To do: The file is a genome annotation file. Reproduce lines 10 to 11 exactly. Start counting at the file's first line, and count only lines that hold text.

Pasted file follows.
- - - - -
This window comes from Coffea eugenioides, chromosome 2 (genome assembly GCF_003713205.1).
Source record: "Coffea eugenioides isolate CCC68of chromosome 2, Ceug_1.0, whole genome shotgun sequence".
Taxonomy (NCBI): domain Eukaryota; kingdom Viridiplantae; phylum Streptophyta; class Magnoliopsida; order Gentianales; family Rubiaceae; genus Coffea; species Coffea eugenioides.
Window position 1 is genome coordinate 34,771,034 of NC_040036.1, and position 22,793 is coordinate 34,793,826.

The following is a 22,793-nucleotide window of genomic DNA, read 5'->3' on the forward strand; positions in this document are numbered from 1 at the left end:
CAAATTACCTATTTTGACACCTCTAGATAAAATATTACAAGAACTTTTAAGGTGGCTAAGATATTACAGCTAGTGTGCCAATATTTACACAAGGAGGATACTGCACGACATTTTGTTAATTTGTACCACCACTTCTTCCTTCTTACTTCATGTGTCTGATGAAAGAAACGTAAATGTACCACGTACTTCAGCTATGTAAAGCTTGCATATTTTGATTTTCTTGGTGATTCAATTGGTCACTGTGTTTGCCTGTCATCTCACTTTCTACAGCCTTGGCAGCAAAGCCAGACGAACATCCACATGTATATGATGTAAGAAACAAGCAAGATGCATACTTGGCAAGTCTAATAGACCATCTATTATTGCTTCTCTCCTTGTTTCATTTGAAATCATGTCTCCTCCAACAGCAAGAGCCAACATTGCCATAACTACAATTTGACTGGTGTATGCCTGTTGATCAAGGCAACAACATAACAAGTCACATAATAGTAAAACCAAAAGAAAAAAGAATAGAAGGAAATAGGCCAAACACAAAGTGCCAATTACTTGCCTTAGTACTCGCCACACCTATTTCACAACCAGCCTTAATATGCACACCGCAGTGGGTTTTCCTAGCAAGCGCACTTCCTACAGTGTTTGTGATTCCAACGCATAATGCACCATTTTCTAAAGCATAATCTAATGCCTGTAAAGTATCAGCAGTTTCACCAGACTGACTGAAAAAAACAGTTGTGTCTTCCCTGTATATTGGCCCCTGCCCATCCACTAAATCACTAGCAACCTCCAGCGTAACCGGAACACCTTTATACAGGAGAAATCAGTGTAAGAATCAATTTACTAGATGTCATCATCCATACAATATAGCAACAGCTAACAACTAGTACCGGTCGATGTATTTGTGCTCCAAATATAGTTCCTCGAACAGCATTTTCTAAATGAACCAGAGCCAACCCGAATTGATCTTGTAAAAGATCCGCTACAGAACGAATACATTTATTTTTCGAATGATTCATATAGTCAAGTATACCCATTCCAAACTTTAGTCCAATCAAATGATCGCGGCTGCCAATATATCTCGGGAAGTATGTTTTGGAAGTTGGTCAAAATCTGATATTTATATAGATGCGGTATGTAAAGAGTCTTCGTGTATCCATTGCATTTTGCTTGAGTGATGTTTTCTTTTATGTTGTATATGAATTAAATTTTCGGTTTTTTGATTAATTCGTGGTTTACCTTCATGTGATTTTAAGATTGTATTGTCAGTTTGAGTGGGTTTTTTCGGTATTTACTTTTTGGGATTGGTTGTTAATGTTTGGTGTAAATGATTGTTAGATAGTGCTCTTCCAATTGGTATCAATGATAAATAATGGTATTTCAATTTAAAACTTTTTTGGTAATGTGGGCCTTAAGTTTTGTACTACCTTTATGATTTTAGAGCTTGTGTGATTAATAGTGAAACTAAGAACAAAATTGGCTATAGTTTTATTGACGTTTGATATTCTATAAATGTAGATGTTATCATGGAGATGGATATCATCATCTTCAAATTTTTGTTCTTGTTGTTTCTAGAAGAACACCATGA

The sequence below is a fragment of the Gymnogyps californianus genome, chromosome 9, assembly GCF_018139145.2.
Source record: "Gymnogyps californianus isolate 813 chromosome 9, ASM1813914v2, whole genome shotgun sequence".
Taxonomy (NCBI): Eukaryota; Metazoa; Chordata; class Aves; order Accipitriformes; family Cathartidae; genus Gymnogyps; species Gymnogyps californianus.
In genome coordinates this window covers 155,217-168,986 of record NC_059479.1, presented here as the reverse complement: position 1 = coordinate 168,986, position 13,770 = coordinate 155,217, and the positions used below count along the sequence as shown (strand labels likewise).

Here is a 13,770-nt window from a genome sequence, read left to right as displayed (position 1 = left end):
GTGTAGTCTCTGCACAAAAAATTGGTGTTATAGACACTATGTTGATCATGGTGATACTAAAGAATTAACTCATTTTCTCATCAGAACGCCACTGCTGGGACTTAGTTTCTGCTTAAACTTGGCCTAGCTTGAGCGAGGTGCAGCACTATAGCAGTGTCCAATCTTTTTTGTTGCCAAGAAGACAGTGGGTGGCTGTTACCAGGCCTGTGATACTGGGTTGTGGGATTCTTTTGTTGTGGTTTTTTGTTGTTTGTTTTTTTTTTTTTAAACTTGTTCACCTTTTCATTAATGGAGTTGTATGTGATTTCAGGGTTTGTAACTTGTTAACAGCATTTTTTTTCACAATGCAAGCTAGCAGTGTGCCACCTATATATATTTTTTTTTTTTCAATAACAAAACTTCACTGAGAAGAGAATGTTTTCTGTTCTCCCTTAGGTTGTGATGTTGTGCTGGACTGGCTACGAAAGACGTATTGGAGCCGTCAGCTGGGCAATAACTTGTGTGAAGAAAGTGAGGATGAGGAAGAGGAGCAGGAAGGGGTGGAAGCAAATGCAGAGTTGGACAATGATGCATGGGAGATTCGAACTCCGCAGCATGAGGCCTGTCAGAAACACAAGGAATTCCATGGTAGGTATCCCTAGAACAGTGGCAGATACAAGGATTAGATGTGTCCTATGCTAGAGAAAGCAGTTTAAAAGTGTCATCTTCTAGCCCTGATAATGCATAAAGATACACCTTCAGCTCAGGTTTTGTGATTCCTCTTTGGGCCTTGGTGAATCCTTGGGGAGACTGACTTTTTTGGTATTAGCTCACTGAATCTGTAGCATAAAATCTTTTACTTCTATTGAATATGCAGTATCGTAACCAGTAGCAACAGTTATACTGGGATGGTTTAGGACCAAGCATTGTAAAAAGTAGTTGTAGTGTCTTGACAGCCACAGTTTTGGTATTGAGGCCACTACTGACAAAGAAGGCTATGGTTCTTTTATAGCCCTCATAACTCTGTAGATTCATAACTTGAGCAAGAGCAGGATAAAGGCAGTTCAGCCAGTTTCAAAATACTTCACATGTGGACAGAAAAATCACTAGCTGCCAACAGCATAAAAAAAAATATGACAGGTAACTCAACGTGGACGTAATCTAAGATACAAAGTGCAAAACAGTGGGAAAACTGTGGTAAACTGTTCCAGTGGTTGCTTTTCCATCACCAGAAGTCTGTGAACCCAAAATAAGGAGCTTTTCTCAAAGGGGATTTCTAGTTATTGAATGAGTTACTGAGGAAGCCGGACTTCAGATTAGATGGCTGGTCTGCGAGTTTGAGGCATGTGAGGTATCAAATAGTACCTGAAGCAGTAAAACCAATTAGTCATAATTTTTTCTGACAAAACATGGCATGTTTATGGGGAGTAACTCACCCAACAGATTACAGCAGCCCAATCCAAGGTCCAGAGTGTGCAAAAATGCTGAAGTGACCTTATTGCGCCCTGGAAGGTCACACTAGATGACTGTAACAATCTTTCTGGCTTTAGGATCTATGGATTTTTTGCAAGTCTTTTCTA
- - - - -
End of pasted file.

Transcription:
In genome coordinates this window covers 155,217-168,986 of record NC_059479.1, presented here as the reverse complement: position 1 = coordinate 168,986, position 13,770 = coordinate 155,217, and the positions used below count along the sequence as shown (strand labels likewise).

Here is a 13,770-nt window from a genome sequence, read left to right as displayed (position 1 = left end):